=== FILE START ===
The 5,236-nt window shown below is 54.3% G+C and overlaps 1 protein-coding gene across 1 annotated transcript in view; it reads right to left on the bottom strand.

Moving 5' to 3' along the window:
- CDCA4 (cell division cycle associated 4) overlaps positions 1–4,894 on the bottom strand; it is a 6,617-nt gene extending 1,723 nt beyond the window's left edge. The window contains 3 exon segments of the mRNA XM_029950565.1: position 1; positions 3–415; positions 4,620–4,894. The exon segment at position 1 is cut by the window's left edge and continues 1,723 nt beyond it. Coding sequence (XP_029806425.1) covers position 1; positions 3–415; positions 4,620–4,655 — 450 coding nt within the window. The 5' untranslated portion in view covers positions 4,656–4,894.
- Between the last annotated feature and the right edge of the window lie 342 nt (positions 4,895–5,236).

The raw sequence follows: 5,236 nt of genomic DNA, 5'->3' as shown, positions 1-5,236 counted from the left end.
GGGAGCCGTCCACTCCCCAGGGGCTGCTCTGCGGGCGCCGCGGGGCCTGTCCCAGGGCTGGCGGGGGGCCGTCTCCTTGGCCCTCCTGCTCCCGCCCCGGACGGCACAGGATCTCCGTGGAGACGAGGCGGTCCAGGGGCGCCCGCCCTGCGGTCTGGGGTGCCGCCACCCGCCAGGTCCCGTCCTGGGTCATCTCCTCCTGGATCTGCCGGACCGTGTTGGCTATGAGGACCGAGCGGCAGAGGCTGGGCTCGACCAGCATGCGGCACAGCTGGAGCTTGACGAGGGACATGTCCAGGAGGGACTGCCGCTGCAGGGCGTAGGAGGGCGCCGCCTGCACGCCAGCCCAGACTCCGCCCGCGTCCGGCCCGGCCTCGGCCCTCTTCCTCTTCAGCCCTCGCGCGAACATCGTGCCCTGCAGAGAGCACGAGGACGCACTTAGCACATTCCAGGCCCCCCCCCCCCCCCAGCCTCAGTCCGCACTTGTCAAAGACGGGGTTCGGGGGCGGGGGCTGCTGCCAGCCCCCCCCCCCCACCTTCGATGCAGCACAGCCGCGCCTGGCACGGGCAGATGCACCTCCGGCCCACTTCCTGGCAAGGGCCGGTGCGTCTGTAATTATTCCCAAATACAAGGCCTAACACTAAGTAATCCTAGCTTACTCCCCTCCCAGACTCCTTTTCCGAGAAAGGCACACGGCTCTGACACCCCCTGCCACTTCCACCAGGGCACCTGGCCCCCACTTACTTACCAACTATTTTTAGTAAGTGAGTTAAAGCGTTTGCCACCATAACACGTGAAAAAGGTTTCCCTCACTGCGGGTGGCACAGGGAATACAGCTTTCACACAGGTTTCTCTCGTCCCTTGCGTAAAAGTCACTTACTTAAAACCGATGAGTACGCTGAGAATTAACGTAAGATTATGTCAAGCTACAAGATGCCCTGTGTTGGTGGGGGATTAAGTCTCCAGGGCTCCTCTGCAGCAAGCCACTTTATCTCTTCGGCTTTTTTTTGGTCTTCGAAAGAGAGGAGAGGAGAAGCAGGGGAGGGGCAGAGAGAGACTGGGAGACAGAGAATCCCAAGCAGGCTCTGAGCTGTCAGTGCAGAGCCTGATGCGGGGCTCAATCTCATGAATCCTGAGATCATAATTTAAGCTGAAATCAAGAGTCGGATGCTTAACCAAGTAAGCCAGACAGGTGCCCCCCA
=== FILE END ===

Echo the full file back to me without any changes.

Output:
The 5,236-nt window shown below is 54.3% G+C and overlaps 1 protein-coding gene across 1 annotated transcript in view; it reads right to left on the bottom strand.

Moving 5' to 3' along the window:
- CDCA4 (cell division cycle associated 4) overlaps positions 1–4,894 on the bottom strand; it is a 6,617-nt gene extending 1,723 nt beyond the window's left edge. The window contains 3 exon segments of the mRNA XM_029950565.1: position 1; positions 3–415; positions 4,620–4,894. The exon segment at position 1 is cut by the window's left edge and continues 1,723 nt beyond it. Coding sequence (XP_029806425.1) covers position 1; positions 3–415; positions 4,620–4,655 — 450 coding nt within the window. The 5' untranslated portion in view covers positions 4,656–4,894.
- Between the last annotated feature and the right edge of the window lie 342 nt (positions 4,895–5,236).

The raw sequence follows: 5,236 nt of genomic DNA, 5'->3' as shown, positions 1-5,236 counted from the left end.
GGGAGCCGTCCACTCCCCAGGGGCTGCTCTGCGGGCGCCGCGGGGCCTGTCCCAGGGCTGGCGGGGGGCCGTCTCCTTGGCCCTCCTGCTCCCGCCCCGGACGGCACAGGATCTCCGTGGAGACGAGGCGGTCCAGGGGCGCCCGCCCTGCGGTCTGGGGTGCCGCCACCCGCCAGGTCCCGTCCTGGGTCATCTCCTCCTGGATCTGCCGGACCGTGTTGGCTATGAGGACCGAGCGGCAGAGGCTGGGCTCGACCAGCATGCGGCACAGCTGGAGCTTGACGAGGGACATGTCCAGGAGGGACTGCCGCTGCAGGGCGTAGGAGGGCGCCGCCTGCACGCCAGCCCAGACTCCGCCCGCGTCCGGCCCGGCCTCGGCCCTCTTCCTCTTCAGCCCTCGCGCGAACATCGTGCCCTGCAGAGAGCACGAGGACGCACTTAGCACATTCCAGGCCCCCCCCCCCCCCCAGCCTCAGTCCGCACTTGTCAAAGACGGGGTTCGGGGGCGGGGGCTGCTGCCAGCCCCCCCCCCCCACCTTCGATGCAGCACAGCCGCGCCTGGCACGGGCAGATGCACCTCCGGCCCACTTCCTGGCAAGGGCCGGTGCGTCTGTAATTATTCCCAAATACAAGGCCTAACACTAAGTAATCCTAGCTTACTCCCCTCCCAGACTCCTTTTCCGAGAAAGGCACACGGCTCTGACACCCCCTGCCACTTCCACCAGGGCACCTGGCCCCCACTTACTTACCAACTATTTTTAGTAAGTGAGTTAAAGCGTTTGCCACCATAACACGTGAAAAAGGTTTCCCTCACTGCGGGTGGCACAGGGAATACAGCTTTCACACAGGTTTCTCTCGTCCCTTGCGTAAAAGTCACTTACTTAAAACCGATGAGTACGCTGAGAATTAACGTAAGATTATGTCAAGCTACAAGATGCCCTGTGTTGGTGGGGGATTAAGTCTCCAGGGCTCCTCTGCAGCAAGCCACTTTATCTCTTCGGCTTTTTTTTGGTCTTCGAAAGAGAGGAGAGGAGAAGCAGGGGAGGGGCAGAGAGAGACTGGGAGACAGAGAATCCCAAGCAGGCTCTGAGCTGTCAGTGCAGAGCCTGATGCGGGGCTCAATCTCATGAATCCTGAGATCATAATTTAAGCTGAAATCAAGAGTCGGATGCTTAACCAAGTAAGCCAGACAGGTGCCCCCCA